As tech evolves, things get to be made better, faster, and more simplified. This goes for programming languages too. Languages have been modified to be better and this has led to the development of a number of relatively new programming languages one of which is Julia.
We want a language that’s open-source, with a liberal license. We want the speed of C with the dynamism of Ruby. We want a language that’s homoiconic, with true macros like Lisp, but with obvious, familiar mathematical notation like Matlab. We want something as usable for general programming as Python, as easy for statistics as R, as natural for string processing as Perl, as powerful for linear algebra as Matlab, as good at gluing programs together as the shell. Something that is dirt simple to learn yet keeps the most serious hackers happy. We want it interactive and we want it compiled. - Why We Created Julia
Julia is a high-level, dynamic programming language with high performance. It is a general-purpose application used to write any application. It was created by Jeff Bezanson, Alan Edelman, Stefan Karpinski, and Viral B. Shah in MIT, 2009. The first version was released in 2012.
Julia has been downloaded over 25 million times and the Julia community has registered over 5,000 Julia packages. It was influenced by a lot of languages like Python, C, MATLAB, R, Lisp, Perl, Ruby, and Lua. It is also integrated into several Integrated Development Editors (IDEs) and Code editors with the filename extension
Julia was designed to increase speed in parallel computing, carry out machine learning, scientific computing, data mining, and so on. Using the JIT (Just-in-time) compiler makes the language very fast. Julia is garbage-collected, uses eager evaluation, and provides robust libraries for floating-point estimation, linear algebra, random number generation, and regular expression matching.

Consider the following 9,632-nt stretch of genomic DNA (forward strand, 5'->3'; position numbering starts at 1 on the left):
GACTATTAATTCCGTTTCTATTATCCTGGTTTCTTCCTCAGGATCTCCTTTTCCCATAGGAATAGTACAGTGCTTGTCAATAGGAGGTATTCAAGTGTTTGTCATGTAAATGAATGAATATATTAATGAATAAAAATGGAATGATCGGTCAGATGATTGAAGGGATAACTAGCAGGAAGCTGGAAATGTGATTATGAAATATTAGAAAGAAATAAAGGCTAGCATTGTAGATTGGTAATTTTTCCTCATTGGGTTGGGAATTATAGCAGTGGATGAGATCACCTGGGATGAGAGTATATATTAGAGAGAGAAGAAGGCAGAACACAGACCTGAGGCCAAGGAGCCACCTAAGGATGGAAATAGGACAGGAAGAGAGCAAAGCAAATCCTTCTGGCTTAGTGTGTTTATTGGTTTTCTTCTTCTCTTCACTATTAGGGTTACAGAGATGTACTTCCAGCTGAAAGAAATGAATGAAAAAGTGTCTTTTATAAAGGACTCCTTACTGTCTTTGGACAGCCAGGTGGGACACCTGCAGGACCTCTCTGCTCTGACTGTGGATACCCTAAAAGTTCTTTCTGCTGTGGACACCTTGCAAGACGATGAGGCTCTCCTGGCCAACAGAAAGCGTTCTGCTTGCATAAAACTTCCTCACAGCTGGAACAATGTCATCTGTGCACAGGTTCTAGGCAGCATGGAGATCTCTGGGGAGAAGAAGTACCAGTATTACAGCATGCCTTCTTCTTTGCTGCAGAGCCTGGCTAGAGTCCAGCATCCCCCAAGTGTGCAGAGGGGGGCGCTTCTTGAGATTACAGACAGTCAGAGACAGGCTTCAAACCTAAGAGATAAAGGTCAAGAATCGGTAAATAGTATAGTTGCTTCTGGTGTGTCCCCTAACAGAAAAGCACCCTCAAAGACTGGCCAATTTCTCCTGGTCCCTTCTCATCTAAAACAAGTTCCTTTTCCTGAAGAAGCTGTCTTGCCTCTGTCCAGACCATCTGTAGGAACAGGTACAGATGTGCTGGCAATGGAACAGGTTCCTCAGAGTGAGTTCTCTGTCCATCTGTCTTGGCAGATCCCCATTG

It also comes with a full-featured interactive command-line REPL (read-eval-print loop) and has many features that can help you test snippets and debug your code.
Some of the features of Julia are:
- It is Open Source on GitHub.
- Combination of power, simplicity, and efficiency.
- Has the speed of C.
- Looks like Python.
- Easy for statistics like R.
- Interoperability: Capability of two different programming languages to natively interact as part of the same system.
- General optimally typed.
- Support for Unicode, including but not limited to UTF-8.
The feature I love most is that it looks like Python. Coming from a Python background, it's quite easy to learn and understand the language within a few hours. Below is a countdown function written in Julia and Python.
# julia function countdown(n) if n ≤ 0 println("Blastoff!!") else println(n, " ") countdown(n - 1) end end countdown(5) # python def countdown(n): if n <= 0: print("Blastoff!!") else: print(n, " ") countdown(n - 1) countdown(5)
Julia is mainly used for Scientific computing. Some non-scientific computing uses are:
- Backend Development.
- Data Science.
- Machine Learning.
- Parallel Computing.
There are several opportunities that come with the use of the Julia language. Each opportunity is connected to a use case of the language and some of these include:
- Machine Learning Engineer.
- MLOps Engineer.
- Geospatial developer.
The Julia ecosystem has experienced massive growth in recent times as more developers discover about the language and its utility. Getting started with Julia is easy and communities exist ready to offer assistance. Currently, the official communities are on Slack and Discourse.
I've only just begun to scratch the surface of the programming language but with only a little study and research, I've been able to gather knowledge on some excellent Julia features and opinions. It is a modern programming language that prioritizes efficiency and usability.
If you're looking to try out something new, Julia is definitely worth your time.